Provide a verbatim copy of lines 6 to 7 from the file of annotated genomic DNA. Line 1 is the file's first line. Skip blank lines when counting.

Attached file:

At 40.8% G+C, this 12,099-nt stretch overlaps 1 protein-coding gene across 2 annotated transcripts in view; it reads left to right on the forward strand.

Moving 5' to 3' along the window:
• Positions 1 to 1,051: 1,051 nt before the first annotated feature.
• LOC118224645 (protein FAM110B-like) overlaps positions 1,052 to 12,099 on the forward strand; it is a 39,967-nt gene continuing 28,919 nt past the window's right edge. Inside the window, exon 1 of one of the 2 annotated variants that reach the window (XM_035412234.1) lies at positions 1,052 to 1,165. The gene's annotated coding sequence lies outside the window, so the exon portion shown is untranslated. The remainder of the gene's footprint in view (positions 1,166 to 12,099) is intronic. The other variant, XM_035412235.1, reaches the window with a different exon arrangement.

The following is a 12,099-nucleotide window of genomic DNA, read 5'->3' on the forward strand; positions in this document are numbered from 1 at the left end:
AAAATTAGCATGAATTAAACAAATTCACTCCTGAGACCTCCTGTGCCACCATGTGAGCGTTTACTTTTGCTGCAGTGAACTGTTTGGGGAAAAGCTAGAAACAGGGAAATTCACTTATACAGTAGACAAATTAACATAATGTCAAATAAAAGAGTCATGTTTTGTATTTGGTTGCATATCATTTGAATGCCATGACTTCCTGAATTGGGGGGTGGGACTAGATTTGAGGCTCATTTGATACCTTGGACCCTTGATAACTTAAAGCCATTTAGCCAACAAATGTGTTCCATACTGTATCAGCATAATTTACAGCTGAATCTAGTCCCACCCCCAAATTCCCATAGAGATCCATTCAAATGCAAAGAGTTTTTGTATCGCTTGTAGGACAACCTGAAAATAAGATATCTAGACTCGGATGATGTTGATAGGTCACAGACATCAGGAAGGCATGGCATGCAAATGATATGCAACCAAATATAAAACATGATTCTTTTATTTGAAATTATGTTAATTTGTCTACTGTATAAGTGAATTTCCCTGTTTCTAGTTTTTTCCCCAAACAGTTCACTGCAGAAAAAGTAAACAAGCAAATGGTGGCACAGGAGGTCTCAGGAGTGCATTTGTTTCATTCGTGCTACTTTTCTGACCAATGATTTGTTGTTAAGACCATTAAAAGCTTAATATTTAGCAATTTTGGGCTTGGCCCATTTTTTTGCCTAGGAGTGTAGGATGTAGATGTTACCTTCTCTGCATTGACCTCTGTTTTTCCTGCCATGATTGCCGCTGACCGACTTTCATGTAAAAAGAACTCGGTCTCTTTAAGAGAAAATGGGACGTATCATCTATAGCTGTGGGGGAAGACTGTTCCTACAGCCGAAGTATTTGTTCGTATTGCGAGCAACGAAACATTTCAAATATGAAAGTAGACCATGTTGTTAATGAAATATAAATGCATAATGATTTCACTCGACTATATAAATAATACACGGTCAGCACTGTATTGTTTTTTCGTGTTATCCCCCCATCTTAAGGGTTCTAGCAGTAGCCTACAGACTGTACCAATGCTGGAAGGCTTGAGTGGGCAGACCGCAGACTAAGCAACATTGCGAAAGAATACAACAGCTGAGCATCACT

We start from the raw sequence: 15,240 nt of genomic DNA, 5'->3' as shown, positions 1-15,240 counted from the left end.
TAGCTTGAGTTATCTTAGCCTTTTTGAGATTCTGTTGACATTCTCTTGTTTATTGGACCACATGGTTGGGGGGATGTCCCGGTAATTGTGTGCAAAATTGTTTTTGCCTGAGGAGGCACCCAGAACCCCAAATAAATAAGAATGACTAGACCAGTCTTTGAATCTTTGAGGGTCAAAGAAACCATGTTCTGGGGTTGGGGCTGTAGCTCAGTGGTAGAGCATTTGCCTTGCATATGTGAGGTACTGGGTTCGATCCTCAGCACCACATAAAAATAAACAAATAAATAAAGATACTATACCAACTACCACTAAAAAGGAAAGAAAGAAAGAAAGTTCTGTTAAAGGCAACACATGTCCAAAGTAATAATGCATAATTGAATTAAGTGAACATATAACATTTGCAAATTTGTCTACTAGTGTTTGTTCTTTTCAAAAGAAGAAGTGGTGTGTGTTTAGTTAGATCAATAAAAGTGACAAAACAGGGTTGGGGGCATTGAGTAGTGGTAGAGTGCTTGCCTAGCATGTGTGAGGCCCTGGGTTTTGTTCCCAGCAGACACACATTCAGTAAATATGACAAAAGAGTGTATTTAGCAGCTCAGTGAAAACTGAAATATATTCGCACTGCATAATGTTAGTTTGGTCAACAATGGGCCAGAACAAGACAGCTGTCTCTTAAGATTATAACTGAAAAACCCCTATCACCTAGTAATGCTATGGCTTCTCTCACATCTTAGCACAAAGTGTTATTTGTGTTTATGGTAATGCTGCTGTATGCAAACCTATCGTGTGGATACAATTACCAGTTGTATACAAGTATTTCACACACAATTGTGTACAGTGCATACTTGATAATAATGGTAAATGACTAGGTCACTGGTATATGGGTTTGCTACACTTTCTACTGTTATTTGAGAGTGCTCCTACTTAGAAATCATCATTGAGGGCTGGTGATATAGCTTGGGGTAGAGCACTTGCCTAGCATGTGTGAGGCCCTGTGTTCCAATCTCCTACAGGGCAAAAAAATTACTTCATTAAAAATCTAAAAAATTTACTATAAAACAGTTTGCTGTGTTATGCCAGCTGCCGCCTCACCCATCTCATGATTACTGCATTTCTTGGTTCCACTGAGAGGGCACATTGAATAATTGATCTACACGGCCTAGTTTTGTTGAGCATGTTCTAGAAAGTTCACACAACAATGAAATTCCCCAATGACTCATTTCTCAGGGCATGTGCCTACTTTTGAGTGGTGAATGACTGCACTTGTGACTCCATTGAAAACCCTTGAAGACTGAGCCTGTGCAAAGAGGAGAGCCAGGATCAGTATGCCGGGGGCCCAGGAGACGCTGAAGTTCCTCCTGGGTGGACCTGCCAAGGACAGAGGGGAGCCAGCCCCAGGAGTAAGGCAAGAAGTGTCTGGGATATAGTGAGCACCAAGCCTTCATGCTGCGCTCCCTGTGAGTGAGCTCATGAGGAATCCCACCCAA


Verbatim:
AAAATTAGCATGAATTAAACAAATTCACTCCTGAGACCTCCTGTGCCACCATGTGAGCGTTTACTTTTGCTGCAGTGAACTGTTTGGGGAAAAGCTAGAAACAGGGAAATTCACTTATACAGTAGACAAATTAACATAATGTCAAATAAAAGAGTCATGTTTTGTATTTGGTTGCATATCATTTGAATGCCATGACTTCCTGAATTGGGGGGTGGGACTAGATTTGAGGCTCATTTGATACCTTGGACCCTTGATAACTTAAAGCCATTTAGCCAACAAATGTGTTCCATACTGTATCAGCATAATTTACAGCTGAATCTAGTCCCACCCCCAAATTCCCATAGAGATCCATTCAAATGCAAAGAGTTTTTGTATCGCTTGTAGGACAACCTGAAAATAAGATATCTAGACTCGGATGATGTTGATAGGTCACAGACATCAGGAAGGCATGGCATGCAAATGATATGCAACCAAATATAAAACATGATTCTTTTATTTGAAATTATGTTAATTTGTCTACTGTATAAGTGAATTTCCCTGTTTCTAGTTTTTTCCCCAAACAGTTCACTGCAGAAAAAGTAAACAAGCAAATGGTGGCACAGGAGGTCTCAGGAGTGCATTTGTTTCATTCGTGCTACTTTTCTGACCAATGATTTGTTGTTAAGACCATTAAAAGCTTAATATTTAGCAATTTTGGGCTTGGCCCATTTTTTTGCCTAGGAGTGTAGGATGTAGATGTTACCTTCTCTGCATTGACCTCTGTTTTTCCTGCCATGATTGCCGCTGACCGACTTTCATGTAAAAAGAACTCGGTCTCTTTAAGAGAAAATGGGACGTATCATCTATAGCTGTGGGGGAAGACTGTTCCTACAGCCGAAGTATTTGTTCGTATTGCGAGCAACGAAACATTTCAAATATGAAAGTAGACCATGTTGTTAATGAAATATAAATGCATAATGATTTCACTCGACTATATAAATAATACACGGTCAGCACTGTATTGTTTTTTCGTGTTATCCCCCCATCTTAAGGGTTCTAGCAGTAGCCTACAGACTGTACCAATGCTGGAAGGCTTGAGTGGGCAGACCGCAGACTAAGCAACATTGCGAAAGAATACAACAGCTGAGCATCACT

We start from the raw sequence: 15,240 nt of genomic DNA, 5'->3' as shown, positions 1-15,240 counted from the left end.